Exchange-traded fund (ETF) investors are showing little confidence that the world-beating rally in China’s domestic stock market will last.
Traders pulled about US$845 million from the CSOP FTSE China A50 ETF in the two weeks through Friday last week, the biggest outflow since the US$5.7 billion fund was started in 2012, according to data compiled by Bloomberg.
The US$9.7 billion iShares FTSE A50 China Index ETF lost US$585 million last week, the most since 2009, as the Shanghai Composite Index rose to a three-year high.
Investors in the two largest ETFs tracking Chinese shares are retreating after the Shanghai gauge jumped 11 percent in the past month, the top performance among 93 benchmark indices tracked by Bloomberg.
Chinese stocks are valued at the biggest premium over their Hong Kong counterparts in 16 months after China opened up its market with the Shanghai bourse link and the Chinese central bank unexpectedly cut interest rates to combat the weakest expansion since 1990.
“We’ve seen signs of slower economic growth from China in recent weeks,” Todd Rosenbluth, director of mutual-fund research for S&P Capital IQ in New York, said by telephone on Monday. “Investors want to reduce their exposure.”
The Shanghai Composite fell for the first time in eight days yesterday, losing 0.1 percent after a gauge of Chinese manufacturing dropped last month to its lowest level since March.
The stock benchmark advanced 7.9 percent last week, the most since October 2010, after the central bank cut borrowing costs for the first time in two years.
The Shanghai index climbed 3.1 percent at the close yesterday, while the Hang Seng China Enterprises Index of Hong Kong-traded shares gained 2.8 percent.
Overseas investors had used the two Hong Kong-listed ETFs to gain exposure to the Chinese market since April, when the Chinese government unveiled a plan to give anyone with a Hong Kong brokerage account the ability to trade Shanghai shares.
The Shanghai index has gained 28 percent since then, pushing the premium for shares of dual-listed companies to 10 percent over their Hong Kong peers yesterday. That is the biggest gap since July last year and a reversal from four months ago, when Chinese stocks traded at a discount of 11 percent, data compiled by Hang Seng and Bloomberg showed.
Investors started withdrawing money from the two Chinese ETFs in mid-October after adding a combined US$3.5 billion over the previous four months.
END TO SPECULATION: The hotel’s management contract has been extended, despite reports that it wanted to end its alliance with Hyatt Hotels over a deal with Riant Capital Singapore-based Hong Leong Hotel Development Ltd (豐隆大飯店股份) yesterday said it has extended a management contract to ensure the continued presence of the Grand Hyatt brand in Taipei, ending rumors that the two sides were parting ways. “We are pleased Hyatt is able to come to terms on the extension of the management contract of Grand Hyatt Taipei,” said Kwek Leng Beng (郭令明), executive chairman of City Developments Ltd (城市發展) and Millennium & Copthorne Hotels Ltd (千禧國敦酒店). Hong Leong Hotel Development is a subsidiary of Millennium, and both fall under the Hong Leong Group (豐隆集團). The Grand Hyatt Taipei (台北君悅大飯店), owned and built by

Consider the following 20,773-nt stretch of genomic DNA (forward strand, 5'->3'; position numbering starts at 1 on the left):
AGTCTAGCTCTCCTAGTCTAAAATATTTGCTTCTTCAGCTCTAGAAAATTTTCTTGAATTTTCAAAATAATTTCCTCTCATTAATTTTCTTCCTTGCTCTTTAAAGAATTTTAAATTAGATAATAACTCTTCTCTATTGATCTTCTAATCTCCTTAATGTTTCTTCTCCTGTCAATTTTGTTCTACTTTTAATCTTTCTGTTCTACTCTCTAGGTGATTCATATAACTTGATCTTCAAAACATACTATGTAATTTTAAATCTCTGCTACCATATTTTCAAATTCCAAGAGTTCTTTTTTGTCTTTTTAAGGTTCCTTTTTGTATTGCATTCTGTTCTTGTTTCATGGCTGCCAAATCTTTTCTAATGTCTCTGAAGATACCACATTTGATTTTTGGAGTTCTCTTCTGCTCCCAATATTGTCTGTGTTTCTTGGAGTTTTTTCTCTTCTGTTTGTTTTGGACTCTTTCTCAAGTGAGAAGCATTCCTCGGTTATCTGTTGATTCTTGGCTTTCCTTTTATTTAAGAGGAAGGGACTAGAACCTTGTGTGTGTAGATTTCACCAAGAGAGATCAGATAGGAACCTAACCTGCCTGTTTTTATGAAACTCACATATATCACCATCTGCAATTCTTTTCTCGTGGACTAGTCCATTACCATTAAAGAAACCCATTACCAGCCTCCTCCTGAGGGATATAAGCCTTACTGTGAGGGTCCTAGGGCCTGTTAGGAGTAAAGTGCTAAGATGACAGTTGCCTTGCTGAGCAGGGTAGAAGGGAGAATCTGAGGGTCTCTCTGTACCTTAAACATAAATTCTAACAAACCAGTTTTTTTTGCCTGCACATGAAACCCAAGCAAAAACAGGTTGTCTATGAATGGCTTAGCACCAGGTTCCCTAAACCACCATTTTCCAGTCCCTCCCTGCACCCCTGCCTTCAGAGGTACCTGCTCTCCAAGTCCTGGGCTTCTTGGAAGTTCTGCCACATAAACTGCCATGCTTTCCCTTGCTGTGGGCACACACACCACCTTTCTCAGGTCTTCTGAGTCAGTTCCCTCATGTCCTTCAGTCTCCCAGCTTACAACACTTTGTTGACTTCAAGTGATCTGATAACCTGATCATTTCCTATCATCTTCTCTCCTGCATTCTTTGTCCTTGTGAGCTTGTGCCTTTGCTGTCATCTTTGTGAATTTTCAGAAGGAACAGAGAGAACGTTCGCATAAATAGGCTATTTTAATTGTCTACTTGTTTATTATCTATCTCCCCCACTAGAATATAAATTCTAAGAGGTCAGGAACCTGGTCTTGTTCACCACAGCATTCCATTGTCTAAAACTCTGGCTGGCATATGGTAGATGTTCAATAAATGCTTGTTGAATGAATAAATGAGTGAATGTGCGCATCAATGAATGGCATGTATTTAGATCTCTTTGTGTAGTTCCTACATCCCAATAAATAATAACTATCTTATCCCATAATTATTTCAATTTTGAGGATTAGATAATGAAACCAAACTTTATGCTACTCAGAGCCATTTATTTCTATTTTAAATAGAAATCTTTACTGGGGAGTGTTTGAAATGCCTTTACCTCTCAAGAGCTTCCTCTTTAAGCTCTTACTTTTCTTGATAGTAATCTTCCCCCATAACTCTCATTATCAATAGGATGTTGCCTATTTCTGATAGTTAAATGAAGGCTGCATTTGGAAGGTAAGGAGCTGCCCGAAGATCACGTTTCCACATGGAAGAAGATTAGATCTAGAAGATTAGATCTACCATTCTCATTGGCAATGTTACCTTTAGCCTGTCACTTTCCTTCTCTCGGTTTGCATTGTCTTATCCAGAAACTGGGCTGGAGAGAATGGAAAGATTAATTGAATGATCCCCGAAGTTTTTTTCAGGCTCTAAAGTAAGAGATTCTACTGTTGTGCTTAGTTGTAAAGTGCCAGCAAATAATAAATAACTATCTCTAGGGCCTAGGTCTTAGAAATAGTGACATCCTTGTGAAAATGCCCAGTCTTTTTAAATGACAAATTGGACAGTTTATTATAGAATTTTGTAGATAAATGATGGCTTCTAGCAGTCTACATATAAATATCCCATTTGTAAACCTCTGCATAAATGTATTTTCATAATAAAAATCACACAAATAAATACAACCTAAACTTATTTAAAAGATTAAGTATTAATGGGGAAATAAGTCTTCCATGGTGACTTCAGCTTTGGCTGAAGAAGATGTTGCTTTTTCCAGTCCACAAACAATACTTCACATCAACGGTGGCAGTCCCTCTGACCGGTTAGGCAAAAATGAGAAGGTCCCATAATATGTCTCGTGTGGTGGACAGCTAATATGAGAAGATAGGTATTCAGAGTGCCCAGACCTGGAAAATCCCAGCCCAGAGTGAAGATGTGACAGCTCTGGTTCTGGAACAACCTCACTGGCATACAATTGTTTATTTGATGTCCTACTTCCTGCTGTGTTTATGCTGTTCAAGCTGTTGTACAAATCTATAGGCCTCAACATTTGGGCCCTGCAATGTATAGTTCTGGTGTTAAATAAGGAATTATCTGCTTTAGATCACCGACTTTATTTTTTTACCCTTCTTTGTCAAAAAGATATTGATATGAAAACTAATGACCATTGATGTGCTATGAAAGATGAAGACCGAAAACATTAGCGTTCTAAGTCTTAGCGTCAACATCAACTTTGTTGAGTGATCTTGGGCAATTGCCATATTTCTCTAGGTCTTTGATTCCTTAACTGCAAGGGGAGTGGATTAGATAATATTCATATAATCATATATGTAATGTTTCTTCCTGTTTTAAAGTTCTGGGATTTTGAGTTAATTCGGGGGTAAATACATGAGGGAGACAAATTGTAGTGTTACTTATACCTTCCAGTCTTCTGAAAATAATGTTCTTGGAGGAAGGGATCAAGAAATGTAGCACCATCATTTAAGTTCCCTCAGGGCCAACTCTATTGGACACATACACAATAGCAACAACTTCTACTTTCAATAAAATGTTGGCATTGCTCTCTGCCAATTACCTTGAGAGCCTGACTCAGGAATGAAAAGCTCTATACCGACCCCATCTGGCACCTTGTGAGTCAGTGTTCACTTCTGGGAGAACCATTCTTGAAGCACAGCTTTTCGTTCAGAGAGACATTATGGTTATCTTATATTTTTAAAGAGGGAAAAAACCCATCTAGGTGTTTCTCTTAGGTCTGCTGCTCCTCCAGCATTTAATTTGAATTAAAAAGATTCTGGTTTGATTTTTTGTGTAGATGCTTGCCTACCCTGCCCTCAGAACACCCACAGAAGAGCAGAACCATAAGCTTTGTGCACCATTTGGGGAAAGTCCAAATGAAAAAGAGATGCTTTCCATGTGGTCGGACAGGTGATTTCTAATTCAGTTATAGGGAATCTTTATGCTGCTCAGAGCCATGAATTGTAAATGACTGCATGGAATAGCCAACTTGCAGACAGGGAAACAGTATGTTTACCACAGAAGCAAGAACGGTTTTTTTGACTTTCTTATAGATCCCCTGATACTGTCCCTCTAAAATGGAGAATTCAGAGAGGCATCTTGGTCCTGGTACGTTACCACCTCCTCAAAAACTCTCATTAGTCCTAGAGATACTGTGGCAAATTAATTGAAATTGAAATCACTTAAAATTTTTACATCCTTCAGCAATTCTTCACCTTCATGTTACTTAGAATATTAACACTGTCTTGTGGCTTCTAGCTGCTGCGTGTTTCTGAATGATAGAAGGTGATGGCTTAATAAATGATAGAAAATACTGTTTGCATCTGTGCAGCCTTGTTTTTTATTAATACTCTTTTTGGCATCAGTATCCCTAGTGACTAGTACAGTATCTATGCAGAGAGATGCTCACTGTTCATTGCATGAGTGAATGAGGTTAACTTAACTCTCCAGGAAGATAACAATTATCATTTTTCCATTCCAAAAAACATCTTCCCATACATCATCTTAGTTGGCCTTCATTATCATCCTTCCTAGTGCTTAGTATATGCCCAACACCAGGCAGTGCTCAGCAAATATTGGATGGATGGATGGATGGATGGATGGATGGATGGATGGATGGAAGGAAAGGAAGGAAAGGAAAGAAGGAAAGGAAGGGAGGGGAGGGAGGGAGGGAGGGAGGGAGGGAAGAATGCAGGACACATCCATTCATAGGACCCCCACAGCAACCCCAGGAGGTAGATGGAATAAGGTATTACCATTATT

’WHITE BOX’: The open platform would give local firms access to Cisco’s cloud-based mobile network to develop 5G telecom equipment and tap into the global market The Ministry of Economic Affairs (MOEA) yesterday introduced a new 5G “open lab” in collaboration with US-based information technology and networking giant Cisco Systems Inc to address the rapidly growing “white box” 5G networking equipment market. The open lab will be a platform where Taiwanese manufacturers can access Cisco’s cloud-based mobile network to develop their own 5G telecom equipment, such as small-cell base stations, network switches, modems and Internet of things (IoT) devices, a ministry statement said. The open platform would allow Taiwanese manufacturers to tap into the lucrative 5G telecom equipment market, which was previously monopolized by Nokia Oyj, Ericsson AB
Nintendo Co is raising its target for Switch production to about 25 million units this fiscal year, people familiar with the matter said, as the ongoing COVID-19 pandemic keeps lifting demand and component shortages ease. The Kyoto, Japan-based company, which in April hiked orders to 22 million units by March next year, is asking partners to tack on another few million units, said the people, who did not want to be identified discussing internal goals. Assembly partners plan to work at maximum capacity through December. The new production target suggests that Nintendo is likely to outperform its Switch sales forecast of 19 million
‘BIG LOSS’: This year might see the last generation of Huawei’s Kirin chips, as their production would stop next month because they are made using US technology Chinese tech giant Huawei Technologies Co (華為) is running out of processor chips to make smartphones due to US sanctions and would be forced to stop production of its own most advanced chips, a company executive has said, in a sign of growing damage to Huawei’s business from US pressure. Huawei, one of the biggest producers of smartphones and network equipment, is at the center of US-Chinese tension over technology and security. Washington last year cut off Huawei’s access to US components and technology, and those penalties were tightened in May, when the White House barred vendors worldwide from using US